26th March 2022 @ 20:00
Koninklijk Conservatorium, Rue de la Régence 30, 1000 Bruxelles
Conductor: David Miller
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One advantage of the Covid lockdown was the gift of time, time to satisfy areas of curiosity that would otherwise have gone unanswered when we were busier working, and going out to restaurants, shows and movies. I researched black American composers of symphonic music, who may not have been played as often as they deserved, due to lingering racism. There are many black composers worth programming and my attention was drawn to two in particular, both from Little Rock, Arkansas - William Grant Still and Florence Price. Florence Price wrote a lot of beautiful music, much of which is reminiscent of Dvořák! I drew up a list of proposals for our president, Mary Wiklander-Williams, knowingly entitled 'Black composers matter. We settled on the Florence Price piece which will open our March 26th concert, 'Ethiopia's Shadow on America'. It will be the first music by a black women played by the BSO, but certainly not the last!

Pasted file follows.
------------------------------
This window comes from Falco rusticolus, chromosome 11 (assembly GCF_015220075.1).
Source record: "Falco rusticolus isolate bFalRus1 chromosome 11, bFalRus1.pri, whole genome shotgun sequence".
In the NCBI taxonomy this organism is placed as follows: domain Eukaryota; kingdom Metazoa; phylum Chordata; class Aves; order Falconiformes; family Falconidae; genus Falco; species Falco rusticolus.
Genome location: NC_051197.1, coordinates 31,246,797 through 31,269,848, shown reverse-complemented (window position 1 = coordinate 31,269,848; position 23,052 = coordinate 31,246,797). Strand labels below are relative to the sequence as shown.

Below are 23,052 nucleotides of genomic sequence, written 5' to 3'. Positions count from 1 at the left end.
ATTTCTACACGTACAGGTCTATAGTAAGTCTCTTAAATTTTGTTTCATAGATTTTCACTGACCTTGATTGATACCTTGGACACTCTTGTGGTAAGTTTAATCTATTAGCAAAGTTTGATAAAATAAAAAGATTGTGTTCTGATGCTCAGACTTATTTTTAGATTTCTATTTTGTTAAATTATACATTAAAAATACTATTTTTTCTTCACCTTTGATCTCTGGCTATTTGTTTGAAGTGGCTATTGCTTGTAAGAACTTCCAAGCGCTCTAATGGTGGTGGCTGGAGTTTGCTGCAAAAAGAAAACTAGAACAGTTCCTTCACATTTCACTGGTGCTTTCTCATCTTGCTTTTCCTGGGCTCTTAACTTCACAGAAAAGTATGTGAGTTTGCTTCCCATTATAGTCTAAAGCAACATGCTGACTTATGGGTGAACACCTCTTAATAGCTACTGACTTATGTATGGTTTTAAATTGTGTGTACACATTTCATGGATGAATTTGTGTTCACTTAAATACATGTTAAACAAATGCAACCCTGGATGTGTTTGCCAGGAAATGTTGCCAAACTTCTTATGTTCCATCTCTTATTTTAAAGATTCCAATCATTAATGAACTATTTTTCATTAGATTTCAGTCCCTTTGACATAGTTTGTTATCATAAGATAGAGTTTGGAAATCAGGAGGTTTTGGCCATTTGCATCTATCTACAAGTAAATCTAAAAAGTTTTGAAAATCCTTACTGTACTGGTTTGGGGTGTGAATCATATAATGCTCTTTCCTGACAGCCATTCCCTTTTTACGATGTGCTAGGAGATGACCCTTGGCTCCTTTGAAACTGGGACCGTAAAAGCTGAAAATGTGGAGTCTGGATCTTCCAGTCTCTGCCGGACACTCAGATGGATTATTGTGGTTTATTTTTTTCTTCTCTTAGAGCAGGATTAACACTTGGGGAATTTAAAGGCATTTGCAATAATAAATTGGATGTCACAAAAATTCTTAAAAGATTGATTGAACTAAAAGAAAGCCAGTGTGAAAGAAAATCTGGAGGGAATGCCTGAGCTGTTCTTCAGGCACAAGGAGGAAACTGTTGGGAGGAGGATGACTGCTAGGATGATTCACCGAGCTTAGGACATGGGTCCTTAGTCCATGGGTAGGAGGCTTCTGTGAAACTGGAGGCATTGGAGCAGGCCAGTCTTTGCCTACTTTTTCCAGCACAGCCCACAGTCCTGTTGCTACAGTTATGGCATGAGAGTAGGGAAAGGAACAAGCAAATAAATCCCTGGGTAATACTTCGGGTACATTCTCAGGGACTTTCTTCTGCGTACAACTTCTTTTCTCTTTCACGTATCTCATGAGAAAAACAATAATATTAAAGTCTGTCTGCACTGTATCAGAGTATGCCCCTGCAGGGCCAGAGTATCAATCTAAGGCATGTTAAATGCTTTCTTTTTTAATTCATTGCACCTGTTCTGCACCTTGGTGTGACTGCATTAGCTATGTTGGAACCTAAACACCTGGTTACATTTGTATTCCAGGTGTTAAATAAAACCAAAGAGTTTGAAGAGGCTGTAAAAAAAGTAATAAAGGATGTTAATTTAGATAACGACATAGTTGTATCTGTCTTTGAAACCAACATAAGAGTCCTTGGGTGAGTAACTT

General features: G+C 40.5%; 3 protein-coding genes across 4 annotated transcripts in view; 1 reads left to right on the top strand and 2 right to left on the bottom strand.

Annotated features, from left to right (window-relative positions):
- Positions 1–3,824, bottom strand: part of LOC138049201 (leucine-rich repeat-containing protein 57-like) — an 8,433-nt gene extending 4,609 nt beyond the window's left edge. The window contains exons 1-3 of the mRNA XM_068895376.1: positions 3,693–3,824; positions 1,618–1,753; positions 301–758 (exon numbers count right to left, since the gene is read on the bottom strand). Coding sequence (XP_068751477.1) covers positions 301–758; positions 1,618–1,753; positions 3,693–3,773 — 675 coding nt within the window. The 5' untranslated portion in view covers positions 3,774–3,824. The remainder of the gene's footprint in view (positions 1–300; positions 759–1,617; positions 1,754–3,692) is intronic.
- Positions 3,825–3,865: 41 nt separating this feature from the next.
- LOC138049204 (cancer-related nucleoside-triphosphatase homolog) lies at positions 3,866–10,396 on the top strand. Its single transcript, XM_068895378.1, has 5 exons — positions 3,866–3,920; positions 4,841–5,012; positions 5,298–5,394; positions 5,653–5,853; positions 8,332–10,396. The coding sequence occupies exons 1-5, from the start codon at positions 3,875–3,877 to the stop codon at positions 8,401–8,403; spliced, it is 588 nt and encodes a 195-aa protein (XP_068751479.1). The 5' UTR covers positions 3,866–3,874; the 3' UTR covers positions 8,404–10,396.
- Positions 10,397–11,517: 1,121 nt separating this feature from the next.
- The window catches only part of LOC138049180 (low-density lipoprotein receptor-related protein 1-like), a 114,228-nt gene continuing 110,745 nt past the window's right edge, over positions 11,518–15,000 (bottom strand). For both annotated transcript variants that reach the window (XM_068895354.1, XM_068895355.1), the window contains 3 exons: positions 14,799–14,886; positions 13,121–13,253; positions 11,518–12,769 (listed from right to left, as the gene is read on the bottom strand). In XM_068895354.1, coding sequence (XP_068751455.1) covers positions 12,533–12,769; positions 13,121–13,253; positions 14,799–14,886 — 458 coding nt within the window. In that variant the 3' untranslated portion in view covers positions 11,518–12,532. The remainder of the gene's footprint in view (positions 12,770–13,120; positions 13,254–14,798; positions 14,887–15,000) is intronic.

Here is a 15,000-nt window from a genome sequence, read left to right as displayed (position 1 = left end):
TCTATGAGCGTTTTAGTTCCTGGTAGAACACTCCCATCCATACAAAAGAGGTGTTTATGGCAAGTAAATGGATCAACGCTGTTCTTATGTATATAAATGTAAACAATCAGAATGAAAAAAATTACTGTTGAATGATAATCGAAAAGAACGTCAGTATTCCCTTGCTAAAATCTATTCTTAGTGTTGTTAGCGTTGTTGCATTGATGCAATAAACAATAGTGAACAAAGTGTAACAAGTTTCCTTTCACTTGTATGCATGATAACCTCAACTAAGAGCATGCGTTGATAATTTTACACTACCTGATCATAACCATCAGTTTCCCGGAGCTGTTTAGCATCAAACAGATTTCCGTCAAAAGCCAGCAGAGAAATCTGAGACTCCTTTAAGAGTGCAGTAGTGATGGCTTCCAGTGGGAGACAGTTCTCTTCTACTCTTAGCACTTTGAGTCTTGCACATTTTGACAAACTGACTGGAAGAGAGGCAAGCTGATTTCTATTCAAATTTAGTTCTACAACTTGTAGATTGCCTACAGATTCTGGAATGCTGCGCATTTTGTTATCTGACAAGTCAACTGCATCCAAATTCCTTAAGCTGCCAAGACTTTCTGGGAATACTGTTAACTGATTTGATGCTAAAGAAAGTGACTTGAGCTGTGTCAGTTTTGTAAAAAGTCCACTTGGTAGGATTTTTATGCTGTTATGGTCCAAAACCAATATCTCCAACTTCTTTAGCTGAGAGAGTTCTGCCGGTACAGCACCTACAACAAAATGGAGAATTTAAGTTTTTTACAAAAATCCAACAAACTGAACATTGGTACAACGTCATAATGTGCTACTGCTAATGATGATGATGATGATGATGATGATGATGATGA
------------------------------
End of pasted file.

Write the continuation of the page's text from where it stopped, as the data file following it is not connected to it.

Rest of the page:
Florence was born in 1887 when the brief period of post-Civil-War black empowerment was being shut down by white southern reactionaries. She was well educated and in 1902 was accepted into the Boston Conservatory, an unusual feat for the time. Ethiopia’s Shadow in America is shaped by her knowledge of African and black American tunes and dances, through the filter of her training in Boston, where she honed her orchestration chops by studying Beethoven, Brahms and Tchaikovsky. The overture is an utterly captivating mixture of spirituals and dances firmly planted in a European orchestral setting. She divided the work into three sections: Arrival of the negro slave in America, His resignation and faith, and His adaptation.